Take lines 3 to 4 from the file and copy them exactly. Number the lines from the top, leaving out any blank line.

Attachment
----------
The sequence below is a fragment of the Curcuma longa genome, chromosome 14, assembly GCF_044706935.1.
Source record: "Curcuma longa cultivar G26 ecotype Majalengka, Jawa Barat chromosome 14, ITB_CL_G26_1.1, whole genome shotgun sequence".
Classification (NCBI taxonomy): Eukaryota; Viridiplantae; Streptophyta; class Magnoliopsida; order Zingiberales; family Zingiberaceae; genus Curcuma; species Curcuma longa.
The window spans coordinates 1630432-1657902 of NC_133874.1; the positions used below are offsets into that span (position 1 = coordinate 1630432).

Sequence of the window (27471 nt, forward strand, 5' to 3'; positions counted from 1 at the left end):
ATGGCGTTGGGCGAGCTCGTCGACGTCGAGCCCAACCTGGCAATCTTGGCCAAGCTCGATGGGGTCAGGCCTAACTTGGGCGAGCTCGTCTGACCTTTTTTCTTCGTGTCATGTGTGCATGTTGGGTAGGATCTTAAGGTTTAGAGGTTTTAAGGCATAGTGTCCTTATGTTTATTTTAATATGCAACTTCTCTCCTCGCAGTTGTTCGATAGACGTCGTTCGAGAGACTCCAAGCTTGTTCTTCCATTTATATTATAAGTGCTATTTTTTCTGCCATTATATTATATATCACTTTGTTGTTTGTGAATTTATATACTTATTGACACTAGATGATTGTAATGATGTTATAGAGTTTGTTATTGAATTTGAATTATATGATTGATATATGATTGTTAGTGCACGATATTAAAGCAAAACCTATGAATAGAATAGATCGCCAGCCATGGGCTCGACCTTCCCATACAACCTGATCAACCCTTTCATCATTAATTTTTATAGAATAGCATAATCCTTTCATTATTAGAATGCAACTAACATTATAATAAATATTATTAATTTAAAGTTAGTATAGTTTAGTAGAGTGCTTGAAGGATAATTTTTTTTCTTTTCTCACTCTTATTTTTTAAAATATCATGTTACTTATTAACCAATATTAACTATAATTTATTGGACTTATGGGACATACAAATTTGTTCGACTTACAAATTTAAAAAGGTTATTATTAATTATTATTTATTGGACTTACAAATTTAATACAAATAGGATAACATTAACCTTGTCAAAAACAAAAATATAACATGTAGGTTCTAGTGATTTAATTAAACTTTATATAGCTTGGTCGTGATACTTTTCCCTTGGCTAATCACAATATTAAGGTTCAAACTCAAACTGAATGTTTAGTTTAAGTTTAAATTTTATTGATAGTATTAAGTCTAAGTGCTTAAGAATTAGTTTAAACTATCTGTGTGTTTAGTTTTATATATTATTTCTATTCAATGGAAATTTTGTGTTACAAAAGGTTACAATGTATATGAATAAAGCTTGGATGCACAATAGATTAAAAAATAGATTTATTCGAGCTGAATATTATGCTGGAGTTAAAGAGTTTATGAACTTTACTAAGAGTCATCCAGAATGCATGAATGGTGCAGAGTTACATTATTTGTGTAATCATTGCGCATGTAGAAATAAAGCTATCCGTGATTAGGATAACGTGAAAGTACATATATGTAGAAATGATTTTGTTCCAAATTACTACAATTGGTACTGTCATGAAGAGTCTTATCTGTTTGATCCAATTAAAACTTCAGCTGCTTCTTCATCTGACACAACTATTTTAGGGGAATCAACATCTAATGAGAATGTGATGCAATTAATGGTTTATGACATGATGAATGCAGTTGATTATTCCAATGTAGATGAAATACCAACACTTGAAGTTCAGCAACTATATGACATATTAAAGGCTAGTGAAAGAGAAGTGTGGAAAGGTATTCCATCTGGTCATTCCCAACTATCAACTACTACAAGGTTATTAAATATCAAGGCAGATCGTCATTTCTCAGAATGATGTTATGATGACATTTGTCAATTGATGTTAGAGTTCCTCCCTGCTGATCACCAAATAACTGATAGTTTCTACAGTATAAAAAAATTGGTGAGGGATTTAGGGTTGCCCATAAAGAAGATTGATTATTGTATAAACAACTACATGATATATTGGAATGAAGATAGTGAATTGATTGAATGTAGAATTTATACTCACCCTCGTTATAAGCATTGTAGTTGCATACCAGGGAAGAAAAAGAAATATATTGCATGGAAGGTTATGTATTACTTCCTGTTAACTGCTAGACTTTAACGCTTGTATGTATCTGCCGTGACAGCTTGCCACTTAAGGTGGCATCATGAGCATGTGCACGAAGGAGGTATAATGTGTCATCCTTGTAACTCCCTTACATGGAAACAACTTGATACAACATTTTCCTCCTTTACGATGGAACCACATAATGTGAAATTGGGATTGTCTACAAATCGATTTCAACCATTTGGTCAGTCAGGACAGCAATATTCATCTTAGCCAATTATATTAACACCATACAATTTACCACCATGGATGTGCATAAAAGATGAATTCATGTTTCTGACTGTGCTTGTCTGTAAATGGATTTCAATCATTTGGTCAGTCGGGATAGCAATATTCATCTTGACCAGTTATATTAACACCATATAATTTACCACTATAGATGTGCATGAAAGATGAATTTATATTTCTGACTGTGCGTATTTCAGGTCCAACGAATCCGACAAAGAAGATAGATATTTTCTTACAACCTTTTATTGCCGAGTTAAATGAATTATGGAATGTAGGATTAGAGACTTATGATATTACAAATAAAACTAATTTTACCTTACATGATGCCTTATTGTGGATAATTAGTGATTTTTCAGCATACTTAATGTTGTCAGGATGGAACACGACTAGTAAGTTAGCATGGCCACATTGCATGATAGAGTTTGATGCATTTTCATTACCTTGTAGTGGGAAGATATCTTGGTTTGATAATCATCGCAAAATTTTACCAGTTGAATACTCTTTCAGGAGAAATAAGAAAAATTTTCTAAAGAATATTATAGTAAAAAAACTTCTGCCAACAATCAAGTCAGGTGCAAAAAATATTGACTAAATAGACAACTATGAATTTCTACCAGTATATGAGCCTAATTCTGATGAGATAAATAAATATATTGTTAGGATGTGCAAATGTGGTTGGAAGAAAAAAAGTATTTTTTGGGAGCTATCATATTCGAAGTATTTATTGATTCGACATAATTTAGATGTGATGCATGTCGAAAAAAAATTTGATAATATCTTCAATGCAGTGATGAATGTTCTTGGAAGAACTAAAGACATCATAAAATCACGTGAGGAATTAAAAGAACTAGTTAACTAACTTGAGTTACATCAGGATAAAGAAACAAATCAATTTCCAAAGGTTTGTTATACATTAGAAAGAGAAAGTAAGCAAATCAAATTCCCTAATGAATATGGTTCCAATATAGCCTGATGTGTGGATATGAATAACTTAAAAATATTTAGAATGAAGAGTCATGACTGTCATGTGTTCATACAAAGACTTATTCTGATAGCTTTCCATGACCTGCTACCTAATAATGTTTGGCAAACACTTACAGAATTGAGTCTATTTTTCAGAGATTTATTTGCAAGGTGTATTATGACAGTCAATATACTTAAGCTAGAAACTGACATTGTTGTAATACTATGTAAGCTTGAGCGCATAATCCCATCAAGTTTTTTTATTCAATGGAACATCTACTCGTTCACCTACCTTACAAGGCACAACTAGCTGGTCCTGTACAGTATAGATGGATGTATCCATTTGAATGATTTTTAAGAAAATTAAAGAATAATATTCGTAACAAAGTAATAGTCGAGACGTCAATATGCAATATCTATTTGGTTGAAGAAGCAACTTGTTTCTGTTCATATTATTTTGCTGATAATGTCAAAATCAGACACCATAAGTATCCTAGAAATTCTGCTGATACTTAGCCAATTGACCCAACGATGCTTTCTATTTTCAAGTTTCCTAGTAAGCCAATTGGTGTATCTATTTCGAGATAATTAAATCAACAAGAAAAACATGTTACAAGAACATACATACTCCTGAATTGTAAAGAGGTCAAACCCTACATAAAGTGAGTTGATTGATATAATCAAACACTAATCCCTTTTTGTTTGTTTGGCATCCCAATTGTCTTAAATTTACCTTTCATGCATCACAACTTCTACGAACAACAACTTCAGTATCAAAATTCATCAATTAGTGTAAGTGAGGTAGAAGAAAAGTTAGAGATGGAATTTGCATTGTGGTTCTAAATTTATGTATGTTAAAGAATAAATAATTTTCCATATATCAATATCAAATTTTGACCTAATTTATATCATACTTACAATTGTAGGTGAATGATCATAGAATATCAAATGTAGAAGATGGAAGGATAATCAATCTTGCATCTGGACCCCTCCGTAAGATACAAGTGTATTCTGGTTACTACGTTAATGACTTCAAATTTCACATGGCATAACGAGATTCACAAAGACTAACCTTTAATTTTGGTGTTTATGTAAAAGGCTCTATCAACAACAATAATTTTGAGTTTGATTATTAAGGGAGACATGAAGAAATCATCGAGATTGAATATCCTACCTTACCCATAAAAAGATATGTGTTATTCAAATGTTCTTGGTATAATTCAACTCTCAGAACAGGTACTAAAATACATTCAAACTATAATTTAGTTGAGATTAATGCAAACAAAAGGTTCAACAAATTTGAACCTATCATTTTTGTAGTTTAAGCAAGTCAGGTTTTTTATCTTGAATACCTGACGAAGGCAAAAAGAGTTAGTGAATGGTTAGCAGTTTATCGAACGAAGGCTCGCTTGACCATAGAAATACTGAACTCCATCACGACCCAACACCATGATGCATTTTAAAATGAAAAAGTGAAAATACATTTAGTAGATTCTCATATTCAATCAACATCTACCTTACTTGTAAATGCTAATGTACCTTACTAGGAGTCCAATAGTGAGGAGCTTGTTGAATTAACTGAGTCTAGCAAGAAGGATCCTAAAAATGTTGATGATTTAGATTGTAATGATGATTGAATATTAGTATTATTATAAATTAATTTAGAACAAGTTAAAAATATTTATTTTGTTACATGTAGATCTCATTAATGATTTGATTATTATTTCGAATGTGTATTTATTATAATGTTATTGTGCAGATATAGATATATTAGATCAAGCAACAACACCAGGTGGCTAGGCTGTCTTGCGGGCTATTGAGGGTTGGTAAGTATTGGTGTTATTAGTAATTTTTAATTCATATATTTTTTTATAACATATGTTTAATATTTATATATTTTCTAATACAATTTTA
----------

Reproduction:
Classification (NCBI taxonomy): Eukaryota; Viridiplantae; Streptophyta; class Magnoliopsida; order Zingiberales; family Zingiberaceae; genus Curcuma; species Curcuma longa.
The window spans coordinates 1630432-1657902 of NC_133874.1; the positions used below are offsets into that span (position 1 = coordinate 1630432).